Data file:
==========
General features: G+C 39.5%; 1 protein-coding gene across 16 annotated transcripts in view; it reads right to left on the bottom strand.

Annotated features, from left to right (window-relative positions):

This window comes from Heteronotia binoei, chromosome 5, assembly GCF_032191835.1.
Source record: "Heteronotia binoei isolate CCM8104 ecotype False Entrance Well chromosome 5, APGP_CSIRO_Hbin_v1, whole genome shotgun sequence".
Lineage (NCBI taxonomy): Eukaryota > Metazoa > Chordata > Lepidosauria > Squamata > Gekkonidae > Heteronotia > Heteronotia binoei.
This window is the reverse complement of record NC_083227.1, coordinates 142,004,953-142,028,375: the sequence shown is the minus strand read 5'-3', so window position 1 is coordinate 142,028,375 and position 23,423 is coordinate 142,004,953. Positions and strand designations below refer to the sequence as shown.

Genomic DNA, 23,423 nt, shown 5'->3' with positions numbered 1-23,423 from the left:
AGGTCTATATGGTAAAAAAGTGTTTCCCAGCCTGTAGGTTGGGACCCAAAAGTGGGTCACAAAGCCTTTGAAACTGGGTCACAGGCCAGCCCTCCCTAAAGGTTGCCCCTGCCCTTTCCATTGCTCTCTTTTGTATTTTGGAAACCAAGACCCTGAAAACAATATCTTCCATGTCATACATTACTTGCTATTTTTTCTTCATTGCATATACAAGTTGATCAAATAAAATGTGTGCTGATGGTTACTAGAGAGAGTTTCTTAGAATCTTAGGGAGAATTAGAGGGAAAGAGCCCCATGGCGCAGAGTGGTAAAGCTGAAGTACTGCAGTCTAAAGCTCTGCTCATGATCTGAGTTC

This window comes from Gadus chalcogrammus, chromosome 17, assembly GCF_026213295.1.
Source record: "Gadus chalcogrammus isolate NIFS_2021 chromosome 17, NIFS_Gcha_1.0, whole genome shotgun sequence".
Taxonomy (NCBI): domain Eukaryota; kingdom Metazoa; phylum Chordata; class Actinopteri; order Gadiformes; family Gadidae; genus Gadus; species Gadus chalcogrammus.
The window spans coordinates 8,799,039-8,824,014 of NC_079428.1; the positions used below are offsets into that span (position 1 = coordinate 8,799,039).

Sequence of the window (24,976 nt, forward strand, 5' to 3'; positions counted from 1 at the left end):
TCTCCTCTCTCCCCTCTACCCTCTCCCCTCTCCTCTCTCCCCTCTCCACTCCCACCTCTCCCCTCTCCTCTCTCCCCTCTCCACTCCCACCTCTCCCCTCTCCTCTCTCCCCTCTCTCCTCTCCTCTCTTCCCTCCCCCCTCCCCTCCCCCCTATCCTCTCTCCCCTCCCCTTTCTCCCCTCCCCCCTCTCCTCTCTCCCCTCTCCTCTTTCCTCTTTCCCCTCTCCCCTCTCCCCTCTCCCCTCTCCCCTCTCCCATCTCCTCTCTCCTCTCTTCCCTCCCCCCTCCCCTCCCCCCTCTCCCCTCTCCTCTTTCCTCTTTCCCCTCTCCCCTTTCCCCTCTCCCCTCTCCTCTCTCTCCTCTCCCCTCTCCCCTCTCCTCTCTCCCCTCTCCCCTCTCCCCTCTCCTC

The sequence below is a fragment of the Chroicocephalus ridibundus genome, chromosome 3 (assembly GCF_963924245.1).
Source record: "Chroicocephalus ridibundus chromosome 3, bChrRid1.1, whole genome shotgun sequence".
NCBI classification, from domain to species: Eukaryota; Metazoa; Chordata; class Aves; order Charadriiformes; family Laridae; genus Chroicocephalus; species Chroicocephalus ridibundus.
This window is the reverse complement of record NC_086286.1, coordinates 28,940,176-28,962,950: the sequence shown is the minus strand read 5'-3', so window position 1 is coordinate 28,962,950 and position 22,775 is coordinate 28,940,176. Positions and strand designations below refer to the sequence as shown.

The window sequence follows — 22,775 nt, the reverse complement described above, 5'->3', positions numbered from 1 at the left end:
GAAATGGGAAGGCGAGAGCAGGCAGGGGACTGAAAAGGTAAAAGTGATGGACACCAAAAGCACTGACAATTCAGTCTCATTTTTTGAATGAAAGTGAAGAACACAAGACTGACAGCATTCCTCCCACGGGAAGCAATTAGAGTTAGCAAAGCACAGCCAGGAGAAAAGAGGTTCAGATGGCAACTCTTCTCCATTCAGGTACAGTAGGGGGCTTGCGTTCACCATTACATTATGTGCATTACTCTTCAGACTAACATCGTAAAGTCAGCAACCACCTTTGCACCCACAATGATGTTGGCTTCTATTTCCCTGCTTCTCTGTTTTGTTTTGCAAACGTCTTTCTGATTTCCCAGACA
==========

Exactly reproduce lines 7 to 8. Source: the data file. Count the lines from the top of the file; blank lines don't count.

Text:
Genomic DNA, 23,423 nt, shown 5'->3' with positions numbered 1-23,423 from the left:
AGGTCTATATGGTAAAAAAGTGTTTCCCAGCCTGTAGGTTGGGACCCAAAAGTGGGTCACAAAGCCTTTGAAACTGGGTCACAGGCCAGCCCTCCCTAAAGGTTGCCCCTGCCCTTTCCATTGCTCTCTTTTGTATTTTGGAAACCAAGACCCTGAAAACAATATCTTCCATGTCATACATTACTTGCTATTTTTTCTTCATTGCATATACAAGTTGATCAAATAAAATGTGTGCTGATGGTTACTAGAGAGAGTTTCTTAGAATCTTAGGGAGAATTAGAGGGAAAGAGCCCCATGGCGCAGAGTGGTAAAGCTGAAGTACTGCAGTCTAAAGCTCTGCTCATGATCTGAGTTC